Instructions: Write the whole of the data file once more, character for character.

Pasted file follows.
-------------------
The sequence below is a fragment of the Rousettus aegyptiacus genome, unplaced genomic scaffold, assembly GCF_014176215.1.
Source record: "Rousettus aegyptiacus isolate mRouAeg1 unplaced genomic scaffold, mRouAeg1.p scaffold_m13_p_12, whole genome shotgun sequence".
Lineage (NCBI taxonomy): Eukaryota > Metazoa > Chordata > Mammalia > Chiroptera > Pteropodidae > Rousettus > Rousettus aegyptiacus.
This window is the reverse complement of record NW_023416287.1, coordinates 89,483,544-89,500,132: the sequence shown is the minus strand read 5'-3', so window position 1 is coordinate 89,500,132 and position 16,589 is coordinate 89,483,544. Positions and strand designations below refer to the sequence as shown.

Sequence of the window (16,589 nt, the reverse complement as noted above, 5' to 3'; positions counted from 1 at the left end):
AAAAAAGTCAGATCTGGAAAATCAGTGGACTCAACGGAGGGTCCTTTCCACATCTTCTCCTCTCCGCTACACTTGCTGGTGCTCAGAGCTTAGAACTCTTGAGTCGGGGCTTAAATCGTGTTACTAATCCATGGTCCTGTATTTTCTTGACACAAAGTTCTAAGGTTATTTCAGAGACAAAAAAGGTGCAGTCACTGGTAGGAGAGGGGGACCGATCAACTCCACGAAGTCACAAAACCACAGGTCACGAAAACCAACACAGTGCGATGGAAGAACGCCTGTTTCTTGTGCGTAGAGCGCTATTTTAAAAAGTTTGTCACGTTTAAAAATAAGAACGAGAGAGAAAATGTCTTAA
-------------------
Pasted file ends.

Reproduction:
The sequence below is a fragment of the Rousettus aegyptiacus genome, unplaced genomic scaffold, assembly GCF_014176215.1.
Source record: "Rousettus aegyptiacus isolate mRouAeg1 unplaced genomic scaffold, mRouAeg1.p scaffold_m13_p_12, whole genome shotgun sequence".
Lineage (NCBI taxonomy): Eukaryota > Metazoa > Chordata > Mammalia > Chiroptera > Pteropodidae > Rousettus > Rousettus aegyptiacus.
This window is the reverse complement of record NW_023416287.1, coordinates 89,483,544-89,500,132: the sequence shown is the minus strand read 5'-3', so window position 1 is coordinate 89,500,132 and position 16,589 is coordinate 89,483,544. Positions and strand designations below refer to the sequence as shown.

Sequence of the window (16,589 nt, the reverse complement as noted above, 5' to 3'; positions counted from 1 at the left end):
AAAAAAGTCAGATCTGGAAAATCAGTGGACTCAACGGAGGGTCCTTTCCACATCTTCTCCTCTCCGCTACACTTGCTGGTGCTCAGAGCTTAGAACTCTTGAGTCGGGGCTTAAATCGTGTTACTAATCCATGGTCCTGTATTTTCTTGACACAAAGTTCTAAGGTTATTTCAGAGACAAAAAAGGTGCAGTCACTGGTAGGAGAGGGGGACCGATCAACTCCACGAAGTCACAAAACCACAGGTCACGAAAACCAACACAGTGCGATGGAAGAACGCCTGTTTCTTGTGCGTAGAGCGCTATTTTAAAAAGTTTGTCACGTTTAAAAATAAGAACGAGAGAGAAAATGTCTTAA